ASK THE CALIFORNIA EMPLOYMENT TAX AND PAYROLL TAX ATTORNEY – EDD AUDITORS AND EDD COLLECTORS – WHAT’S THE DIFFERENCE? – PART 2
By Robert S. Schriebman
Most governmental taxing agencies, the IRS and EDD included, function in a like manner. That is to say, you can draw an imaginary line down the middle and broadly divide their functions into two main categories: the examination function and the collection function. You can also erect an imaginary wall between the functions. The examination function or division operates separate and independent from the collection function or division.
The field of EDD collection activity and procedures is vast. One can literally write a book about them. I did! In fact I wrote the only two books ever written about EDD collection practice and procedure:
- California Tax Collection Practice and Procedures
- California Taxation Practice and Procedure
Both books were published by Commerce Clearing House (CCH).
In this Part 2, I will discuss the role of the typical EDD Tax Collector. Never underestimate the power and reach of any tax collector especially an EDD Collector. Most tax professionals and the public in general are ill informed when it comes to the function and powers of an EDD collector. When an EDD collector is properly doing his/ her job no judge in the land can stop the process.
The Central Collections Division is responsible for the collection of tax accounts receivable and benefit overpayments in an automated, mass-processing environment.
The EDD’s tax collector is called a Tax Compliance Representative or “tax rep.” The emphasis in the title is on the word “compliance.” Tax reps take compliance very seriously. They are instructed to use vigorous but legal collection activities in an effort to collect the delinquent tax liabilities in the shortest possible time.
THE EDD COLLECTOR
Perhaps the most striking difference between the collection functions of the EDD, when compared to the IRS, is the absence of any type of “collection due process” in EDD collections. Since about the year 2000, the IRS has had an elaborate and effective system of allowing taxpayers to contest the deficiency against them, or to work out a collection alternative such as an installment payment arrangement, without the fear of enforced collection action. The IRS also has in place a structured system for the abatement of most IRS penalties – the EDD no such thing.
There are essentially two broad categories of the collection process: voluntary collection and enforced collection. Voluntary collection occurs when the tax debtor pays the bill without being forced to do so. EDD enforced collection is swift and often without warning. Enforced collection by the EDD usually involves one or more continuous bank account levies and the recording of a Notice of State Tax Lien. The taxpayer does not have an opportunity for any type of pre-collection hearing and often enforced collection occurs without any prior written notice. Enforced collection can also involve the arbitrary issuance of quarterly estimated Notices of Assessment solely out of thin air. This usually happens when the taxpayer has not filed quarterly payroll tax returns. When this happens, the EDD will require the filing of actual quarterly returns even if these returns show nothing but zeros.
The all powerful EDD collector engages in the following primary functions:
1. Enforced collection action – usually one or a series of bank account levies without warning; the collector can also issue a wage garnishment, known as an “Earnings Withholding Order for Taxes.” (EWOT)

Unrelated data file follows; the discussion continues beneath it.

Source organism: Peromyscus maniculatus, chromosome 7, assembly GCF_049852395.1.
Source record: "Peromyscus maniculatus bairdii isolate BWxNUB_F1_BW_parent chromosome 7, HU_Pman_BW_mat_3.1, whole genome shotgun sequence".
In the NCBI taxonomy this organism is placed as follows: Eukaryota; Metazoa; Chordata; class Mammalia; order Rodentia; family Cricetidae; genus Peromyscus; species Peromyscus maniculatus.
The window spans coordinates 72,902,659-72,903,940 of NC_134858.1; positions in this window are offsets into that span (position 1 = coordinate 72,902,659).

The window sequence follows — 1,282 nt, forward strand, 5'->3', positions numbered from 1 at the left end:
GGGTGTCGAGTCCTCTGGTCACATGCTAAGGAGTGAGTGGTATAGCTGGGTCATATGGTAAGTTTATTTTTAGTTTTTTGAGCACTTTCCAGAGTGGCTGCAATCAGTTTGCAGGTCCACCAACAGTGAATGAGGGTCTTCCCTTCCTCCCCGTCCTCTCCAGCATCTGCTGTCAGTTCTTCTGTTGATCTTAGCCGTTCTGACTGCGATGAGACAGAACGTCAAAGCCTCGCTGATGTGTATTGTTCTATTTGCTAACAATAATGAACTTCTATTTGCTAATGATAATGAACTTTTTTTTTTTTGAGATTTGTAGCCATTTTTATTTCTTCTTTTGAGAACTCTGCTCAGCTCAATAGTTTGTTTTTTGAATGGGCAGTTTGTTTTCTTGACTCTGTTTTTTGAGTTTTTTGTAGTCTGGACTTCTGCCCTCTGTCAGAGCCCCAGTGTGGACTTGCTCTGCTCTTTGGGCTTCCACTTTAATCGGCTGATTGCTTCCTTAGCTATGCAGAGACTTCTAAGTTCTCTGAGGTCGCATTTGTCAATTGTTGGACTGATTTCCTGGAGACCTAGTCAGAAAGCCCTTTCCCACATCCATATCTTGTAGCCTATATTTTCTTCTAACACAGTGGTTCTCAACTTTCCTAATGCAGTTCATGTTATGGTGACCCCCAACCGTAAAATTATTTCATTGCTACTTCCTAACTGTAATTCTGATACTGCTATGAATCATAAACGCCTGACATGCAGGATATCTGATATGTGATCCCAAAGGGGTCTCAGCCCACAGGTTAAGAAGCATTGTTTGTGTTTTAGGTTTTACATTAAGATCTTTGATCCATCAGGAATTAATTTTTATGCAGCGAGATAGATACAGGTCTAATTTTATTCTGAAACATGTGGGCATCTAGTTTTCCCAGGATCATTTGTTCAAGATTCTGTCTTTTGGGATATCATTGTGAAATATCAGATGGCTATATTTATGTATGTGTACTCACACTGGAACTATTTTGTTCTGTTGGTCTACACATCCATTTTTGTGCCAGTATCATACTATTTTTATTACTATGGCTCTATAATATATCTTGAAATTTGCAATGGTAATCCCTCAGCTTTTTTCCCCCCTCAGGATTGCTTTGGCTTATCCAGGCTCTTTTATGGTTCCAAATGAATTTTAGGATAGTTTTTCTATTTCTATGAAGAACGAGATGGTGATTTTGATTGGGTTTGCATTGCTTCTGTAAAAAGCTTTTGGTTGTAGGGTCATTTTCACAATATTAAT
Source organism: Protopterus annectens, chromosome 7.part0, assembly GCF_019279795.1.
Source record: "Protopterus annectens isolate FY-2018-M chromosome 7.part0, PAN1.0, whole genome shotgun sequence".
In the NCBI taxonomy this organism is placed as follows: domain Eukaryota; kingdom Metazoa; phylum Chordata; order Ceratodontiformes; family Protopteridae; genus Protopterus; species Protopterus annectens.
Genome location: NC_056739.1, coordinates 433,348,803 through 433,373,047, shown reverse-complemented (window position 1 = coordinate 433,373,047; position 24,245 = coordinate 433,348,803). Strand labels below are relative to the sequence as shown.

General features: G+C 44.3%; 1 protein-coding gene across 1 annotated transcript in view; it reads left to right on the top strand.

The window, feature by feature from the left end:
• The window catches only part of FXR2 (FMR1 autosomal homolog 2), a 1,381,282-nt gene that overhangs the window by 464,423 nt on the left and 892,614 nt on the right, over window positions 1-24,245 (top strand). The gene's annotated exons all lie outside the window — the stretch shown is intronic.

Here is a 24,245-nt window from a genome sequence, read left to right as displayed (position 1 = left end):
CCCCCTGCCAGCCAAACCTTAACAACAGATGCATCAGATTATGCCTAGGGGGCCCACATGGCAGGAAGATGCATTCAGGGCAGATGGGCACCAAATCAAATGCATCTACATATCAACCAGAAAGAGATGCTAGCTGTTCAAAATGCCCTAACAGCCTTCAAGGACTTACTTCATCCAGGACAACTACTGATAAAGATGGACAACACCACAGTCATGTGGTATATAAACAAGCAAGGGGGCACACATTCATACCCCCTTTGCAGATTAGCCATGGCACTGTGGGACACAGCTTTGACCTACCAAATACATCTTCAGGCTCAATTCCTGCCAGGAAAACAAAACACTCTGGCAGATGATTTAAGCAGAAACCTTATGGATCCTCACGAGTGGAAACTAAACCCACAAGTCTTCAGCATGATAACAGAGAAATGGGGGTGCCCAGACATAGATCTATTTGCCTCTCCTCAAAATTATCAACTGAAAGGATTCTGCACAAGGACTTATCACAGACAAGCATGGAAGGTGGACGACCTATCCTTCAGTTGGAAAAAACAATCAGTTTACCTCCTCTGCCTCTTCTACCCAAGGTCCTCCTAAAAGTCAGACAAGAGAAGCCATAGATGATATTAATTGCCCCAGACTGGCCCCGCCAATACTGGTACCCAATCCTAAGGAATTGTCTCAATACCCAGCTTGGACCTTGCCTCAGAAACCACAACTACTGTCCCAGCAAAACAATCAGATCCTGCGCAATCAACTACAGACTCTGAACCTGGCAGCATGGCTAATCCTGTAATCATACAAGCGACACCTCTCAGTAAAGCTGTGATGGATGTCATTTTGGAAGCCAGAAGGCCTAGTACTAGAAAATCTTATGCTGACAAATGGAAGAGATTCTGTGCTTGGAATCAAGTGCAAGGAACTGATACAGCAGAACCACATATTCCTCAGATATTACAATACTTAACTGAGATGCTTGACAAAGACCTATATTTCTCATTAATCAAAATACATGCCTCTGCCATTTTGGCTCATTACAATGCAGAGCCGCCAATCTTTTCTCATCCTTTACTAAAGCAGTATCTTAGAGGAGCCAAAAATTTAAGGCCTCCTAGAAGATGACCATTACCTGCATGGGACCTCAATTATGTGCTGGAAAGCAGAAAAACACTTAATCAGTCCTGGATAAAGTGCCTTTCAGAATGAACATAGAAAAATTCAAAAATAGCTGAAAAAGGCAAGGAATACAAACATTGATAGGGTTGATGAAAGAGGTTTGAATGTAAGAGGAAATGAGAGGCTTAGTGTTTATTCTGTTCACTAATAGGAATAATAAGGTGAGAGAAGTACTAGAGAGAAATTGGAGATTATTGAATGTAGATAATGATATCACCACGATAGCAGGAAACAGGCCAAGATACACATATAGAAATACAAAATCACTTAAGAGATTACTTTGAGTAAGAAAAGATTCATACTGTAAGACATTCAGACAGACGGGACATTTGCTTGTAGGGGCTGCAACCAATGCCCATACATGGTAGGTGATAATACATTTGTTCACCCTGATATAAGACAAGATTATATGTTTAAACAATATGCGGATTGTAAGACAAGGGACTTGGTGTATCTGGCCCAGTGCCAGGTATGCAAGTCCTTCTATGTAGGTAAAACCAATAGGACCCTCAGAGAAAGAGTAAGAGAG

2. The filing of a Notice of State Tax Lien.
3. The issuance of quarterly Notices of Assessment based upon internal information from previously filed returns or estimations.
4. The issuance of correspondence to potentially responsible individuals for unpaid corporate or LLC deficiencies. This correspondence requests that the designated individual contact the EDD collector.
5. CUIC § 1735 assessments against potentially responsible individuals.
6. Establishing monthly installment payment agreements.
7. Determining whether to withhold collection action based upon hardship.
8. Evaluating Offers in Compromise.
9. Determining transferee liability and/or successor assessments.
10. Determining alter-ego assessments.
Impact of the EDD Employers’ Bill of Rights (EBR)
The EDD’s EBR has been in effect for over twenty years. It can be found in CUIC §§ 1231-1237. A large portion of the EBR is devoted to taxpayers’ rights in the collection process. Of primary importance are provisions relating to seeking professional advice before meeting with an EDD collector. The EBR also has provisions for entering into installment agreements and the submission an Offer in Compromise. However, the EBR also has tough provisions relating to enforced collection as follows:
- Filing a Notice of State Tax Lien against your real and personal property
- Issuing you a Notice of Levy.
- Issuing a warrant to seize and sell business and/or personal assets.
As a matter of policy, the EDD will not seize or sell the primary residence of a tax debtor.
- Issuing an EWOT (discussed above)
- Filing of criminal charges
- The right to request a waiver of penalties
When compared to the several versions of the IRS Taxpayers’ Bill of Rights, the EDD version leaves a lot to be desired.
The EDD Collector Gets Leads from the EDD Auditor
Earlier I mentioned CUIC § 1735 assessments. These are personal assessments for unpaid corporate level and LLC level unpaid deficiencies. It is not the EDD auditor who goes after the so-called responsible individuals – that’s the job of the EDD collector. However, the EDD auditor provides leads for the collector through provisions in the Audit Report (AR). Most ARs require the auditor to gather information for possible 1735 assessments. Some of the questions set forth in the AR are the following: